4. The Times reports that DAs in Democrat-run cities around the country are re-opening previously investigations into police shootings where the officers had been cleared of criminal conduct. Some of the cases are several years old. This is a true ethical dilemma: if there was genuine misconduct leading to a death, police should be accountable. But if police must face the shadow of criminal prosecution even after they are cleared if a new DA is elected by an anti-cop majority, criminals are likely to have a dangerous amount of freedom to harm citizens and society. Police need to have a margin for error, even a generous one, in a crucial and risk job.

I don’t know what the ethical balance is, but we had better find it, quick. If my son told me he wanted to be a cop, I would tell him, “Don’t.”

5. You know, somehow I don’t think an apology is nearly enough, Alice. T he best-selling author of the memoir “Lucky” and the novel “The Lovely Bones,”Alice Sebold, apologized publicly yesterday to Anthony Broadwater, who was wrongly convicted of raping her in 1982 after she had identified him in court as her attacker, and whose conviction was just vacated by a state court judge. Thanks to Sebold’s mistaken ID, Broadwater, now 61, spent 16 years in prison before being released in 1998 and was forced to register as a sex offender. But she’s sorry, so it’s okay now.

Her apology on the website Medium said in part,

40 years ago, as a traumatized 18-year-old rape victim, I chose to put my faith in the American legal system. My goal in 1982 was justice — not to perpetuate injustice. And certainly not to forever, and irreparably, alter a young man’s life by the very crime that had altered mine. I am grateful that Mr. Broadwater has finally been vindicated, but the fact remains that 40 years ago, he became another young Black man brutalized by our flawed legal system. I will forever be sorry for what was done to him. Today, American society is starting to acknowledge and address the systemic issues in our judicial system that too often means that justice for some comes at the expense of others. Unfortunately, this was not a debate, or a conversation, or even a whisper when I reported my rape in 1981.It has taken me these past eight days to comprehend how this could have happened. I will continue to struggle with the role that I unwittingly played within a system that sent an innocent man to jail. I will also grapple with the fact that my rapist will, in all likelihood, never be known, may have gone on to rape other women, and certainly will never serve the time in prison that Mr. Broadwater did. Throughout my life, I have always tried to act with integrity and to speak from a place of honesty. And so, I state here clearly that I will remain sorry for the rest of my life that while pursuing justice through the legal system, my own misfortune resulted in Mr. Broadwater’s unfair conviction for which he has served not only 16 years behind bars but in ways that further serve to wound and stigmatize, nearly a full life sentence. I am sorry most of all for the fact that the life you could have led was unjustly robbed from youAnd I know that no apology can change what happened to you and never will. It has taken me these past eight days to comprehend how this could have happened.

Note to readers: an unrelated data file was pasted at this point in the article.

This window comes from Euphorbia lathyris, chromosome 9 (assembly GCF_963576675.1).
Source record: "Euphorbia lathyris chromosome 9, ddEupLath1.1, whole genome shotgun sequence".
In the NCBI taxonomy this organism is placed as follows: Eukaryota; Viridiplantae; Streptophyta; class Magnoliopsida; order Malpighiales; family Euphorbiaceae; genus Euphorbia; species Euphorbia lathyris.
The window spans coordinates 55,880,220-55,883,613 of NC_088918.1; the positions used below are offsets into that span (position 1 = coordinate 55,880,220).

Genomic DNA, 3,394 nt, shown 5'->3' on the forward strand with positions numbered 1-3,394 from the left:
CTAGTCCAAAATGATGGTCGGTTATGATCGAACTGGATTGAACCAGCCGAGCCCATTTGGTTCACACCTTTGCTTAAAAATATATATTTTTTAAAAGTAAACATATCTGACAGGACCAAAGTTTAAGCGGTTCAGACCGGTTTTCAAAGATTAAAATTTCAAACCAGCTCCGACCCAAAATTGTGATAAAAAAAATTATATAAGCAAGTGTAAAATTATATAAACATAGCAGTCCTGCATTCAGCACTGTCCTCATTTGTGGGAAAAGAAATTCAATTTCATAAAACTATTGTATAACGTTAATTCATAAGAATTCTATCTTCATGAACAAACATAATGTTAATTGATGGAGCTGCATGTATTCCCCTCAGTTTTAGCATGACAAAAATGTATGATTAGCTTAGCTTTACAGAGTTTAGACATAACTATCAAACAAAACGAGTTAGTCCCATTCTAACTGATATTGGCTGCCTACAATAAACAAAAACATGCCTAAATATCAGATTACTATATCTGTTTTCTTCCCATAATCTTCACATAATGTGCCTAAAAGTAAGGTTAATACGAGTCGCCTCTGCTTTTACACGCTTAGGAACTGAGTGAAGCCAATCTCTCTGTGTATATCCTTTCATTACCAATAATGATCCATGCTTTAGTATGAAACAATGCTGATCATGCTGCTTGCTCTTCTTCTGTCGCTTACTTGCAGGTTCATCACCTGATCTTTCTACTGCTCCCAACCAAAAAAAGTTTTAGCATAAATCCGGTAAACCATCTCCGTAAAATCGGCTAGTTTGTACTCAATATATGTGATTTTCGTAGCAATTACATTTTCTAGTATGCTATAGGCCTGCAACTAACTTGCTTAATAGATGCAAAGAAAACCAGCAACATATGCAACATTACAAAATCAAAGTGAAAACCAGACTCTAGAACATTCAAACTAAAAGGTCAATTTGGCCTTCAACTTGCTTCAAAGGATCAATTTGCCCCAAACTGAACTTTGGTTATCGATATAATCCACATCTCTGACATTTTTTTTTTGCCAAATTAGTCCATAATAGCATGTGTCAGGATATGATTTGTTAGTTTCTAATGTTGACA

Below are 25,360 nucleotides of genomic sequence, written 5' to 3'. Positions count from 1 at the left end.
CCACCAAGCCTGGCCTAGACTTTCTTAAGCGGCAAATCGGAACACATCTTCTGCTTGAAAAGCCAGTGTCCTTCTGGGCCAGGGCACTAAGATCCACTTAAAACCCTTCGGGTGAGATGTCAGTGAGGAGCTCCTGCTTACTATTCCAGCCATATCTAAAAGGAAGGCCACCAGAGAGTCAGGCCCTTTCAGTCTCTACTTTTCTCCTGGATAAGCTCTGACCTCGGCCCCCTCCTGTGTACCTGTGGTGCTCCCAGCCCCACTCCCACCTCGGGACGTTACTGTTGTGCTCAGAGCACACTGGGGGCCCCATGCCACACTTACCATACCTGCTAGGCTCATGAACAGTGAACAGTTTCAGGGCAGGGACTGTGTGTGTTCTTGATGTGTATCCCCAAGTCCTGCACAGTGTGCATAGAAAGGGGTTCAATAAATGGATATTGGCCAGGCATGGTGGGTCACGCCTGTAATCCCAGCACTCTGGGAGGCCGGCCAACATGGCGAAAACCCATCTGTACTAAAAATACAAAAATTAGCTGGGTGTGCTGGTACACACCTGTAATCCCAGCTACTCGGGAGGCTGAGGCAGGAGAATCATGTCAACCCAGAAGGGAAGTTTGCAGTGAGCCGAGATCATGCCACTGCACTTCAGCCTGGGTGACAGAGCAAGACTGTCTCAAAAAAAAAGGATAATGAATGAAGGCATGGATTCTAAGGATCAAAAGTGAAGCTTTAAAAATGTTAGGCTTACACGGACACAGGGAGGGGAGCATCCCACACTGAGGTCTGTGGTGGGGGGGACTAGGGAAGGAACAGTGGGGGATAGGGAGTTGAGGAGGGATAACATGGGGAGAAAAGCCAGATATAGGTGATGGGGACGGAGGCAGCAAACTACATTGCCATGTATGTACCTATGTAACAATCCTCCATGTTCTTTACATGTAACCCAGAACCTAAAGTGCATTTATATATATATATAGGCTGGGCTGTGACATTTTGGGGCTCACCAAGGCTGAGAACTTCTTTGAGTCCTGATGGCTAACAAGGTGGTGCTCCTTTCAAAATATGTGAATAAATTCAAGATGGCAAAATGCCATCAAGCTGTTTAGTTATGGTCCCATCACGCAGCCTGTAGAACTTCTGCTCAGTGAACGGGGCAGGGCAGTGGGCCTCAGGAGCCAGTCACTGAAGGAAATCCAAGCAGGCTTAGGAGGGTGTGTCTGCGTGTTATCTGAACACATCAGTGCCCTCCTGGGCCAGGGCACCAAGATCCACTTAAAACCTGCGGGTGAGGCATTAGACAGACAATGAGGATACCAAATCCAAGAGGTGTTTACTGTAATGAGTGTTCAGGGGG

Nope. This wasn’t “the system” failure, it was her failure. She identified the wrong man and single-handedly put him in prison for 16 years. She can’t apologize and simultaneously cast herself as the victim. Broadwater’s life was ruined by her false accusation, and hers benefited: she turned her rape into a best-selling book. Now Sebold is mouthing Black Lives Matter talking points to distract her own accountability.

She should give her victim every cent she has earned from “Lucky.”

24 thoughts on “December 1 Ethics Considerations: Five Big Ethics Stories That I Should Write More On…

  1. “That photo on the left is virtually the only shot of Lia now: I can’t find any full body shots since she transitioned into a championship competitor.”

    That sentence encapsulates the entire issue. As much as we twist perceptions, reality won’t budge.


  2. It has to be difficult to celebrate a birthday when the date also marks the anniversary of the passing of someone deeply loved. But, best wishes to you, Jack. Here’s hoping you find some solace in the good memories you have of your father and in the knowledge that he helped you along the way to your many accomplishments, including especially this site.

    • Thanks. I now get grief from friends and family for dwelling on Dad and not enjoying my birthday, but 1) I never enjoyed my birthday that much, even as a child, and 2) Dad’s death and my honor of being the one to find him (the third time I’ve been the first one on the scene after a sudden death) wasn’t even the worst part of that day. That would be having to go to the hospital where my mother was recovering from an operation and telling her that the love of her life was gone.

  3. Happy Birthday!